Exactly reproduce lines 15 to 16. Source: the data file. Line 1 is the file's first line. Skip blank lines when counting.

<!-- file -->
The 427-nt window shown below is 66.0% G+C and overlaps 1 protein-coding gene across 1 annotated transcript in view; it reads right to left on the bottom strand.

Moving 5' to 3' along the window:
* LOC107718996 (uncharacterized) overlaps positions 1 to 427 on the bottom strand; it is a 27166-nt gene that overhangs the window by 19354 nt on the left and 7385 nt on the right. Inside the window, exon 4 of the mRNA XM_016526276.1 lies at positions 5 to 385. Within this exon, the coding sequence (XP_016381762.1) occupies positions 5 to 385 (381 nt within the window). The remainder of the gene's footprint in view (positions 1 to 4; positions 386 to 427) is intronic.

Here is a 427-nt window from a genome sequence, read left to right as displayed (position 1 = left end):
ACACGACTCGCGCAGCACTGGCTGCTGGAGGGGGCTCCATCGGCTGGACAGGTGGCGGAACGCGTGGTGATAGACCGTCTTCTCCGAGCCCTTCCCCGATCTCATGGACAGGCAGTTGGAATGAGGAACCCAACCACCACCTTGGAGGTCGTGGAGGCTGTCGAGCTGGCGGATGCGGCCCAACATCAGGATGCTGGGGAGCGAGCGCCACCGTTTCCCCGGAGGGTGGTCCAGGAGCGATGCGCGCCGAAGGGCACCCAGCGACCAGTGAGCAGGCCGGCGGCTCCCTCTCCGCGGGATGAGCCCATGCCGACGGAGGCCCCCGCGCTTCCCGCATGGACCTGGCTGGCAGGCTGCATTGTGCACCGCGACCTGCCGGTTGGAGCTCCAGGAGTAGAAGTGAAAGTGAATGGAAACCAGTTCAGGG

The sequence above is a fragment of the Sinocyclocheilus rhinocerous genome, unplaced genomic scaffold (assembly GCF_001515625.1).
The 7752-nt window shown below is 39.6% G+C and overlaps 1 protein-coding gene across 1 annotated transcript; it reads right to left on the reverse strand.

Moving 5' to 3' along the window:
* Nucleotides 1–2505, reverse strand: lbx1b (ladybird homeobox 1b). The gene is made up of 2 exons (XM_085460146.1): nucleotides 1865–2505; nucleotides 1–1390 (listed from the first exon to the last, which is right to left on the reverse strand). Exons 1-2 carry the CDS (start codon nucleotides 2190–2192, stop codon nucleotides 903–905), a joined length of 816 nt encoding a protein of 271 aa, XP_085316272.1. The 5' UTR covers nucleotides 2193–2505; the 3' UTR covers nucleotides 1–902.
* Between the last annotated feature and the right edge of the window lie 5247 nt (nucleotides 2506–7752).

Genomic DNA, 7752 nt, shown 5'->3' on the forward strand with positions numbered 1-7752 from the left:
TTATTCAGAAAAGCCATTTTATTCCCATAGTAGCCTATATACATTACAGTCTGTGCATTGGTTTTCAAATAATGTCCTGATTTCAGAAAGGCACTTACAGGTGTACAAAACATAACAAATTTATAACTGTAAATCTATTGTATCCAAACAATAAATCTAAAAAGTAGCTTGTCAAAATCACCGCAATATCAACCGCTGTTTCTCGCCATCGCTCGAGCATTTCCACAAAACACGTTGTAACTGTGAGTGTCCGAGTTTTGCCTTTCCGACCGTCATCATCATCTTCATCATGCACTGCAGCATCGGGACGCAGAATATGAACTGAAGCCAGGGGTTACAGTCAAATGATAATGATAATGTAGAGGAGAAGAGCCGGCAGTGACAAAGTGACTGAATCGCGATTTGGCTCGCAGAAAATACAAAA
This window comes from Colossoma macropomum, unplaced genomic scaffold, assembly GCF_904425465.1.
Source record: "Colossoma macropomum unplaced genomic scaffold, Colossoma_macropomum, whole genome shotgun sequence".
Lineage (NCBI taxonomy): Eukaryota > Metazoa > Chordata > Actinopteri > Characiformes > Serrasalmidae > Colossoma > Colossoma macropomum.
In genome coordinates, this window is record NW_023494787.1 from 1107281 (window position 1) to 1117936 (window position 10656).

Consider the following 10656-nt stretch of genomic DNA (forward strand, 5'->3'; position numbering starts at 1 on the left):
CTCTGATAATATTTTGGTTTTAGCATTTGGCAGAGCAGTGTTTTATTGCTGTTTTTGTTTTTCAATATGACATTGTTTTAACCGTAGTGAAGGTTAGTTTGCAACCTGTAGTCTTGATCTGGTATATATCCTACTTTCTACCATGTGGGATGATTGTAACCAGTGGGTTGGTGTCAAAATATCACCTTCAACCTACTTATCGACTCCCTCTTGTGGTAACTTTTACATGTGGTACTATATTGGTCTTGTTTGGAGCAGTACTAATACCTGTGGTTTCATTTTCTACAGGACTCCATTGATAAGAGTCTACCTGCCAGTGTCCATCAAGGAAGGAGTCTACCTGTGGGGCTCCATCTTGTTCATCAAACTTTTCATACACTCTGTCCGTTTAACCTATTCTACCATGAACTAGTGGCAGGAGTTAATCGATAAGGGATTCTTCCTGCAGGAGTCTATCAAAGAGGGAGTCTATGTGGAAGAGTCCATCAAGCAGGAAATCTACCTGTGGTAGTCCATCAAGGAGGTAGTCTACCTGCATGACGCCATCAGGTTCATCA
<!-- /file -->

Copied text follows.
Lineage (NCBI taxonomy): Eukaryota > Metazoa > Chordata > Actinopteri > Characiformes > Serrasalmidae > Colossoma > Colossoma macropomum.
In genome coordinates, this window is record NW_023494787.1 from 1107281 (window position 1) to 1117936 (window position 10656).